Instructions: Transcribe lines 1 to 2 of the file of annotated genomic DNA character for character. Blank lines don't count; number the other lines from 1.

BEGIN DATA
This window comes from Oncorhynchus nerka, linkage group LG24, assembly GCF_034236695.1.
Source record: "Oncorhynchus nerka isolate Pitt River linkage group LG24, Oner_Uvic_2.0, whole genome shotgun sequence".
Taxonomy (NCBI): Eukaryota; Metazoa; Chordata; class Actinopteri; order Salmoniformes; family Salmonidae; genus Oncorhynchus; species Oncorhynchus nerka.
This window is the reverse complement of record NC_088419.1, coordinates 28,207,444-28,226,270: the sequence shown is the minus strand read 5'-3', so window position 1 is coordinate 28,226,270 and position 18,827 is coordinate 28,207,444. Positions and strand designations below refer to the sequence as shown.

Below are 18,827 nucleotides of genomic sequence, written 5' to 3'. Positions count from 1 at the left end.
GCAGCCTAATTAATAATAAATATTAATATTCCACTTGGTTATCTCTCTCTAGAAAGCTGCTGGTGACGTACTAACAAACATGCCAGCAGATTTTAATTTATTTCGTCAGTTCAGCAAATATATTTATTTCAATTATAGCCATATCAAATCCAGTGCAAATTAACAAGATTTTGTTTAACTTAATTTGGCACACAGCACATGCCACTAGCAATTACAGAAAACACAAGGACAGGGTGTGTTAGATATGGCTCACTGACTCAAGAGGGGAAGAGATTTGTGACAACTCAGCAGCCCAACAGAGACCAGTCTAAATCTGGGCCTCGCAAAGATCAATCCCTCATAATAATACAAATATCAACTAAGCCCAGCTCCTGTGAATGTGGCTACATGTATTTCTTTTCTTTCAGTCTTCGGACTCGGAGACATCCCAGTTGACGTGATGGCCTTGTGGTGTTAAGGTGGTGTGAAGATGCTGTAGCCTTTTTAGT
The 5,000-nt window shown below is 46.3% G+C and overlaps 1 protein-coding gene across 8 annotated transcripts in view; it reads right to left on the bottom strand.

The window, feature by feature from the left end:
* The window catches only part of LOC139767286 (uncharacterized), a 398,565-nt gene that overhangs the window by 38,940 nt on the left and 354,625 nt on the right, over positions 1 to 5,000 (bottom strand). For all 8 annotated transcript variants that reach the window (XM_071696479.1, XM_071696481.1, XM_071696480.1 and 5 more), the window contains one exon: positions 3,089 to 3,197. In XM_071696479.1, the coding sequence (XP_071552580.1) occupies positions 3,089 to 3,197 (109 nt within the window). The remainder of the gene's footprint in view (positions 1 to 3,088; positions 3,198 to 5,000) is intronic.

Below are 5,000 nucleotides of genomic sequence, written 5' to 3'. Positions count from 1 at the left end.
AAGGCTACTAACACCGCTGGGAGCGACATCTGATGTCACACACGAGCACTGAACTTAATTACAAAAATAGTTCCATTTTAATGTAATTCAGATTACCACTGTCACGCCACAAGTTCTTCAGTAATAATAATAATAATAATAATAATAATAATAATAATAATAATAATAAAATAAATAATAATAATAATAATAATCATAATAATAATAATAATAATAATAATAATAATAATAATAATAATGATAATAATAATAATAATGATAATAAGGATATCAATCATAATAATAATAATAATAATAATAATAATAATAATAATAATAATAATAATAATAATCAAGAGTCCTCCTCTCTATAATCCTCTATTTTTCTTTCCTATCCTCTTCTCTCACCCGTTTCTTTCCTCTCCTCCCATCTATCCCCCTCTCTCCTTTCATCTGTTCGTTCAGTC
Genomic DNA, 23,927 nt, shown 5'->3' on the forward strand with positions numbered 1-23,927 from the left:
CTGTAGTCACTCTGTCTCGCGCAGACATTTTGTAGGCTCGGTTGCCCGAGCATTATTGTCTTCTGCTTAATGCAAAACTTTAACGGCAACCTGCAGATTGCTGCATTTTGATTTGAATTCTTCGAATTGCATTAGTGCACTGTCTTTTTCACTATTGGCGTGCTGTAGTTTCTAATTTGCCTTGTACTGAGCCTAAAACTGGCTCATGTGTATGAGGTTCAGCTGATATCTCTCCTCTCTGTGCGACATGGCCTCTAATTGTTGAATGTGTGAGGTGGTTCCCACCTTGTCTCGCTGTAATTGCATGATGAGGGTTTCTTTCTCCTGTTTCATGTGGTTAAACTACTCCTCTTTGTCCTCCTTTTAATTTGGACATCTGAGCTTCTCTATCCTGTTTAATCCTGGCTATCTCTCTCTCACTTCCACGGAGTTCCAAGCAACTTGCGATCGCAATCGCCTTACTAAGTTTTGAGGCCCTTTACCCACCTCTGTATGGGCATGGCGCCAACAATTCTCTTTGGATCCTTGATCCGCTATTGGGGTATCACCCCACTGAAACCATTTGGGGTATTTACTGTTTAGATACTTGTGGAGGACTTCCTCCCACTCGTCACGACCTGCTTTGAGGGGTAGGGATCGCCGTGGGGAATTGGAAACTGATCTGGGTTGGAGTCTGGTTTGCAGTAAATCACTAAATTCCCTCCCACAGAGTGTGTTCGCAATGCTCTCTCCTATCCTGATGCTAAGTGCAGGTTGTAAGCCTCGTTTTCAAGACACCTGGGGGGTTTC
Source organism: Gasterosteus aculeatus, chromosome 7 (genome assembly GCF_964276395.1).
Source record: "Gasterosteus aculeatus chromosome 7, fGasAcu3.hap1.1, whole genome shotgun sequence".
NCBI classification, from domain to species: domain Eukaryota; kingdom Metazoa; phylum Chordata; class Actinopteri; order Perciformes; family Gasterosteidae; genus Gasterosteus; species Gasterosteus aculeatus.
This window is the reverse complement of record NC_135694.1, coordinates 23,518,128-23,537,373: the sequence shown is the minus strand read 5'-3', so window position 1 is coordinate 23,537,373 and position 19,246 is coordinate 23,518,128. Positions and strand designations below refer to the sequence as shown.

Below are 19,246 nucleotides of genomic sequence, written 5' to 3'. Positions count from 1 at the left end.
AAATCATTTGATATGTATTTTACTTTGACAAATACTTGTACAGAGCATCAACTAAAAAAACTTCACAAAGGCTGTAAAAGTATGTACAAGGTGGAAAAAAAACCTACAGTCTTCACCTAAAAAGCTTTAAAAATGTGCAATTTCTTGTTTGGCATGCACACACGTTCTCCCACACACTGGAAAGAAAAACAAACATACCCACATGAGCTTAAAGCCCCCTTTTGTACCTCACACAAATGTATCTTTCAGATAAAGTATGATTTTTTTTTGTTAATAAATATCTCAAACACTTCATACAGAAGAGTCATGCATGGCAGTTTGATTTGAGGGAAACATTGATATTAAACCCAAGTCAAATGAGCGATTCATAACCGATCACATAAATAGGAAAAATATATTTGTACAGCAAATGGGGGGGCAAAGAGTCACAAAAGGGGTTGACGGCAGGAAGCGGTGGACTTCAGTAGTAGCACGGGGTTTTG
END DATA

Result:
This window comes from Oncorhynchus nerka, linkage group LG24, assembly GCF_034236695.1.
Source record: "Oncorhynchus nerka isolate Pitt River linkage group LG24, Oner_Uvic_2.0, whole genome shotgun sequence".